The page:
"Oh, there comes my skate off again! Freddie, have you got any paste in your pocket?"
"Paste, Flossie! What good would paste be to fasten on your skate?"
"I don't know, but it might do some good. I can't make the strap hold it on any more," and a plump little girl shook back her flaxen, curling hair, which had slipped from under her cap and was blowing into her eyes, sat down on a log near the shore of the frozen lake and looked sorrowfully at the shining skate which had become loosened from her shoe.
"Come on, Flossie!" called the small, plump boy, just about the size of his sister, and with her same kind of light hair and blue eyes. "There go Bert, Nan and Tommy Todd 'way ahead of us. We'll never catch up to 'em if you sit here. Come on!"
"I can't help sitting here, Freddie Bobbsey! How am I going to skate on only one skate?" asked the little girl.
"Put on the other, and come along."
"I have put it on, lots of times, but it comes off every time I skate a little bit. That's why I want some paste. Maybe I could paste the strap fast around my shoe."
"I don't believe you could, Flossie," and this time the small, plump boy stopped skating around in a ring"grinding the bar," as it is calledand glided toward his sister seated on the log. "Anyhow, I haven't any paste. What made you think I had?"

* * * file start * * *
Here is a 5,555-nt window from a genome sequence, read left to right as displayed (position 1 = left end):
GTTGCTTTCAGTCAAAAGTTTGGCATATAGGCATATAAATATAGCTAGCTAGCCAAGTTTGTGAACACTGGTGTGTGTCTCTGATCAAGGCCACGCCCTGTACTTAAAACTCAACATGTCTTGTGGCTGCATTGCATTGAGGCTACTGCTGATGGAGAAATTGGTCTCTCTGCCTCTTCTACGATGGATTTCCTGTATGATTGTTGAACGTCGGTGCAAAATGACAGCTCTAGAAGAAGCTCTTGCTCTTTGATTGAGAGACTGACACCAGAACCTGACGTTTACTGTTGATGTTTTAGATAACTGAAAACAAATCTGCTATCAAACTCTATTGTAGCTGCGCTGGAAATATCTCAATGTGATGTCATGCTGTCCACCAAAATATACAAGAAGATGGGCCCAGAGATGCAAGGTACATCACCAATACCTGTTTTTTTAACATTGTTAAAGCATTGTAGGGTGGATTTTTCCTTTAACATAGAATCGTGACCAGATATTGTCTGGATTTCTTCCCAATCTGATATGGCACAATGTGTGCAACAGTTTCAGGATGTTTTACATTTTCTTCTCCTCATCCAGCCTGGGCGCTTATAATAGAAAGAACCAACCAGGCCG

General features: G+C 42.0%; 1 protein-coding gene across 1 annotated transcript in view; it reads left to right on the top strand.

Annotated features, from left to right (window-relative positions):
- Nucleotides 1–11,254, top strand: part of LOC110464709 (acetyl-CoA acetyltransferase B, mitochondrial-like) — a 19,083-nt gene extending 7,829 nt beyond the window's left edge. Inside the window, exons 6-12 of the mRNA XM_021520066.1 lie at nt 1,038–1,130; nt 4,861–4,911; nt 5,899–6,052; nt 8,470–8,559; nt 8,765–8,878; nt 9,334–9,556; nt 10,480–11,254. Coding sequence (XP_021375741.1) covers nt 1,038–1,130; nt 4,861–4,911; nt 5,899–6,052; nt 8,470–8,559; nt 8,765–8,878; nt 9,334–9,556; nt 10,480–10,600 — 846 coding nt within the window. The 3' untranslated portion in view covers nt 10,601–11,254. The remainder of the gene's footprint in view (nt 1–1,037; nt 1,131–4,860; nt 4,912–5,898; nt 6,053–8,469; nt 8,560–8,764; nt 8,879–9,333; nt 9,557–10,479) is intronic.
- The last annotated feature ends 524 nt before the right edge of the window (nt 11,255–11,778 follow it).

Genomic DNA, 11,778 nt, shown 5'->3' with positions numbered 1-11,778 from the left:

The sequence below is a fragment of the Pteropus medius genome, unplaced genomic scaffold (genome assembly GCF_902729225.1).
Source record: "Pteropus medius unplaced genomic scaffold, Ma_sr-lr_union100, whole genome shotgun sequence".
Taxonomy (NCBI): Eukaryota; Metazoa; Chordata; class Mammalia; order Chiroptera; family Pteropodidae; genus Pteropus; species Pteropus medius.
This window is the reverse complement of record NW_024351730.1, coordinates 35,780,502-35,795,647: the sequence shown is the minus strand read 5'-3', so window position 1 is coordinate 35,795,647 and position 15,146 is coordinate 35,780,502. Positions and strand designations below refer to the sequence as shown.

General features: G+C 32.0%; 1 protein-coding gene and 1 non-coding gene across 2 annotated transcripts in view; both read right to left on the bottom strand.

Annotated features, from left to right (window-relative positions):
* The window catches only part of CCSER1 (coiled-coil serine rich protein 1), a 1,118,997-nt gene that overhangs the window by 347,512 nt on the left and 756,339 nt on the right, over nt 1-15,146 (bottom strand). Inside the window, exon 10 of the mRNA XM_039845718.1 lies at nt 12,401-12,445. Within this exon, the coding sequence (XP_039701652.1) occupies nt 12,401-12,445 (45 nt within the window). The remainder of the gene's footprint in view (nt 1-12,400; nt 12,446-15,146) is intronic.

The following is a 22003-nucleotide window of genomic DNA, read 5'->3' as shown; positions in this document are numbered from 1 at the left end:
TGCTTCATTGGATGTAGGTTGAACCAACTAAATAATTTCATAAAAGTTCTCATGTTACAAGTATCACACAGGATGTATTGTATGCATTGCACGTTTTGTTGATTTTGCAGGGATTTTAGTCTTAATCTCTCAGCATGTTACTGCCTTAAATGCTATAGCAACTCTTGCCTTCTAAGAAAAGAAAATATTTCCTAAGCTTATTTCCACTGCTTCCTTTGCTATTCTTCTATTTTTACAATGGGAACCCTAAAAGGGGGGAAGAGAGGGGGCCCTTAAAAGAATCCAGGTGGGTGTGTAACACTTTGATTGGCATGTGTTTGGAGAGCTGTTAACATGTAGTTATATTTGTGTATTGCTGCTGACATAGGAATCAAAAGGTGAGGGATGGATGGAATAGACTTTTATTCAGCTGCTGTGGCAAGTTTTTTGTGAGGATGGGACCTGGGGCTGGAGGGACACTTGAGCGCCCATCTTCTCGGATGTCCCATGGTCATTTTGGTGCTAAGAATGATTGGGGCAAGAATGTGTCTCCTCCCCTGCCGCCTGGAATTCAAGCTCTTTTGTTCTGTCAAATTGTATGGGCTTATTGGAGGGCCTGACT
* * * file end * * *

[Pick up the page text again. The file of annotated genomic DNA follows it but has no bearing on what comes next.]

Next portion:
"Oh, you carry so much stuff in your pockets I thought maybe you'd have paste."
"I might if it was summer, Flossie, and I was making kites with Bert. But I haven't any paste now."
"Then have you got a postage stamp?"
"A postage stamp? Of course not! What good would a postage stamp be to fasten your skate strap?"
"Well, a postage stamp has paste on it, hasn't it? Anyhow, it's sticky, 'cause I got some on my tongue once, and I just know if I could only fasten down the end of this skate strap, to keep it from flopping up, and coming out of the buckle, I'd be all right. It's the flopping end that comes loose."